Mother Nature seems a bit confused this spring, engaged in a duel with Old Man Winter. With low temperatures in the forecast and winds howling at 30 miles per hour, the opportunities (and places) to go garage sale shopping are more limited than many of us are accustomed to at the end of March.
Treasure hunting, in a different form and format, presents itself this weekend and several other weekends in the immediate future as well. (See the dates below.) This hunt is a definite twist on garage sale shopping. It may or may not scratch that garage sale itch or quell ever present complaints about the weather.
It is a sanctioned event, seemingly so anyhow. It occurs annually, to some extent, depending on where you live. It is known as bulk trash pickup, large item pickup, Tidy Town and Recirculation Day.
Regardless of the name, the phenomenon is the same. It is the means by which a suburban community in the metro affords its residents a chance to spring clean. Residents can rid themselves of large, unwanted “junk” with the permission and approval of their municipality. Items collected include appliances, car parts, fencing, remodeling materials, furniture and the like.
Residents place the items at the curb of their home on Friday evening or Saturday morning before 7 a.m. The bulk will be hauled away by the town or city for free. There are no costs to the homeowners for the haul and no trips to the dump.
Quite a few, seemingly unembarrassed people, have their own “take” or perspective on the free haul as well. They go from curb to curb, seeking treasures before the dump trucks get there.
These hunters consider large item pickup the ultimate in treasure hunting with the most economical of all price tags, FREE. Others point to its recycling aspects, commenting that what is not taken by the garbage trucks will not end up in landfills. Point well taken.
On the other hand, some garage sale shoppers are not diggers or pickers. They do not like to paw through any boxes or bags at a yard sale, let alone at a curb. The thought of this form of shopping, often referred to as "dumpster diving," ranges from awkward to gross. They prefer the driveway or garage to a curb. They would rather pay $1.00 (more or less) for an item and interact with a willing seller than get that item out of an actual refuse container, even if there is no cost involved. They prefer a leisurely outing to a night time adventure.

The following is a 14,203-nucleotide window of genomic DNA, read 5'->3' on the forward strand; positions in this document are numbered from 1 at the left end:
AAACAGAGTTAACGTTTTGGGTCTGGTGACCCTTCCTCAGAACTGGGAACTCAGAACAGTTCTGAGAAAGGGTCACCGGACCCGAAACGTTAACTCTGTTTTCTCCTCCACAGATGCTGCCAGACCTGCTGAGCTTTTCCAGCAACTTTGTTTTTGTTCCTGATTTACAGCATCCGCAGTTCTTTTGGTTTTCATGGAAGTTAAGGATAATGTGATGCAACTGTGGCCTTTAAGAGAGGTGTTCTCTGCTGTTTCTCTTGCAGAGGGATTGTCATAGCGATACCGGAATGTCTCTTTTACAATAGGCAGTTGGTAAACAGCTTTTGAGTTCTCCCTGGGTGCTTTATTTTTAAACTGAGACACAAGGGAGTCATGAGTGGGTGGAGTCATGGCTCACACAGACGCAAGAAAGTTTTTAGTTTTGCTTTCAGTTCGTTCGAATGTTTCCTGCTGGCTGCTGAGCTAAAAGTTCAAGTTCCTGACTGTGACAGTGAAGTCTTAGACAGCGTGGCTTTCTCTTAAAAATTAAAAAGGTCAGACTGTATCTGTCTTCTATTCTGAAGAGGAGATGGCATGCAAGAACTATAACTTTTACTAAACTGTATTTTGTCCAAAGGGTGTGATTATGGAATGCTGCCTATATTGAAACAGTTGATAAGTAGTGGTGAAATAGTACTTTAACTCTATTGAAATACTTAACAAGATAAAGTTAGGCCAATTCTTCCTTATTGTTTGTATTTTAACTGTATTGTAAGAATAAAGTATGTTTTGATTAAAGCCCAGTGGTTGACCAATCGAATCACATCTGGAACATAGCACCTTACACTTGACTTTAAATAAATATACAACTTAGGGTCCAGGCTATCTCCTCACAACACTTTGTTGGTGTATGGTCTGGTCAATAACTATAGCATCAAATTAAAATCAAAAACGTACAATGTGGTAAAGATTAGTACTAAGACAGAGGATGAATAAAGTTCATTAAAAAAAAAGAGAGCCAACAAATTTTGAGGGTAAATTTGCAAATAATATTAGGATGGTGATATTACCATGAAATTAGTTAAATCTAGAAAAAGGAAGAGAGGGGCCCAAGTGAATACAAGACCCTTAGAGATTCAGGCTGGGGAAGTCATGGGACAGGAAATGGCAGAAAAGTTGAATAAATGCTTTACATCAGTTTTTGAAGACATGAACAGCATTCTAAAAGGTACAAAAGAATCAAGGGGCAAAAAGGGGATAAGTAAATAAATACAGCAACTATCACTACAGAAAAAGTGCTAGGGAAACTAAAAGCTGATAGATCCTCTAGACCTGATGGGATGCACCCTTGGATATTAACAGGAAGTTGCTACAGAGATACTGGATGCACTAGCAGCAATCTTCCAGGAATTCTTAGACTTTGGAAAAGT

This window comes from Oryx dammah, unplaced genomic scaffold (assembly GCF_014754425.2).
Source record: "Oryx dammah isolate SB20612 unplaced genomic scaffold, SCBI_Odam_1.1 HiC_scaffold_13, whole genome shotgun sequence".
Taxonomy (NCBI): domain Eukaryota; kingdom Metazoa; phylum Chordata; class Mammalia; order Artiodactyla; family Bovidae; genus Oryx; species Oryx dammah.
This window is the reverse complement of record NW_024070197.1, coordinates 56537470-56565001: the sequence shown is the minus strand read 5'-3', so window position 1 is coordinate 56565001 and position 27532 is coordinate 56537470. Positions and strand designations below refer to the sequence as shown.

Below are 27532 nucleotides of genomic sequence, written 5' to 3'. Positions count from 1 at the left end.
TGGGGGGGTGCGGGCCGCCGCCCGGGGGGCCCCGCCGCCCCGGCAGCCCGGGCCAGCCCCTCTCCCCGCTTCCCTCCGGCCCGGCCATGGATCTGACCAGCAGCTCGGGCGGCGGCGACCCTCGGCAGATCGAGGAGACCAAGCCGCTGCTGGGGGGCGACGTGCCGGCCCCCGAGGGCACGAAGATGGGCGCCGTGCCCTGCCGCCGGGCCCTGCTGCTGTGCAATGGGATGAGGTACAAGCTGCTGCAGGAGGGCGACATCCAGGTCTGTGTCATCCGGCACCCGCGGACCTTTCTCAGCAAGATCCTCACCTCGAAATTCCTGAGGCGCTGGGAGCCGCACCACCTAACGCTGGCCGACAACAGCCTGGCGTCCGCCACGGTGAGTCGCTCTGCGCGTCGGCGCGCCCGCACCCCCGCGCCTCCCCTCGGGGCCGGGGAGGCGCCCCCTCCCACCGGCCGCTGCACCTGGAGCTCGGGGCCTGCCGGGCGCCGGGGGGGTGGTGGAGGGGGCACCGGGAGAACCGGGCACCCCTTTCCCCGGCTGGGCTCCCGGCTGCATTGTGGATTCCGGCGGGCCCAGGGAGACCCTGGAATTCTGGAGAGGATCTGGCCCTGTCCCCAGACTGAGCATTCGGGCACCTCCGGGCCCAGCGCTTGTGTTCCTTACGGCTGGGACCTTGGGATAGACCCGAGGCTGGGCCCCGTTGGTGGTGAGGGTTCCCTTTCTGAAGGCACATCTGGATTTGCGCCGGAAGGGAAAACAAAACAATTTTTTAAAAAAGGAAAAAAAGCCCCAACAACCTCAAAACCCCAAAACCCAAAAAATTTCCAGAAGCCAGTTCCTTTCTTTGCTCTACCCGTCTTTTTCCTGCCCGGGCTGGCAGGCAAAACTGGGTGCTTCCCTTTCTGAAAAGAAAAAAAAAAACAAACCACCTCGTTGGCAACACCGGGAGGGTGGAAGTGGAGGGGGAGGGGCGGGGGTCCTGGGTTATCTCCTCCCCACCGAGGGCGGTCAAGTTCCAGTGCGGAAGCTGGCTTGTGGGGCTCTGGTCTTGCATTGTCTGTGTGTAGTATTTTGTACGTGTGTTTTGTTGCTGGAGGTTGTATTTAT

It is the “shopper’s” call and decision obviously. Consider approaching it with an open mind. Remember that the event was not intended to be a way for others to pick up something free, but is a way to clean up a city. It is our understanding however that “scavengers” were specifically considered when the “trash ordinance” was enacted with an implicit encouragement for them, provided that closed containers are not disturbed or opened and no laws are broken.
If you are not brave enough to grab your share of freebies in this way and for this event, consider just watching it, as sport. It is amazing, truly amazing to stand (or sit in your car as the case may be) on the proverbial sidelines, observing the people, the u-hauls and flatbeds with oodles of free stuff.
Some specific days and locations for your hauling or watching in 2014 are as follows:
- In the City of Overland Park, this year large item pickup is for households west of Antioch. It is on March 29, for residents from from 127th Street south to the City limits.
- The City of Leawood will hold its “Recirculation Day” on June 7 for Leawood residents from Somerset to 95th Street. Residents from 95th Street to I-435 will have their turn on September 20.
- “Tidy Town” in Shawnee will occur on April 26 for residents east of Pflumm and on May 3 for residents west of Pflumm.
Check with your Municipality for specifics relating to your address or location.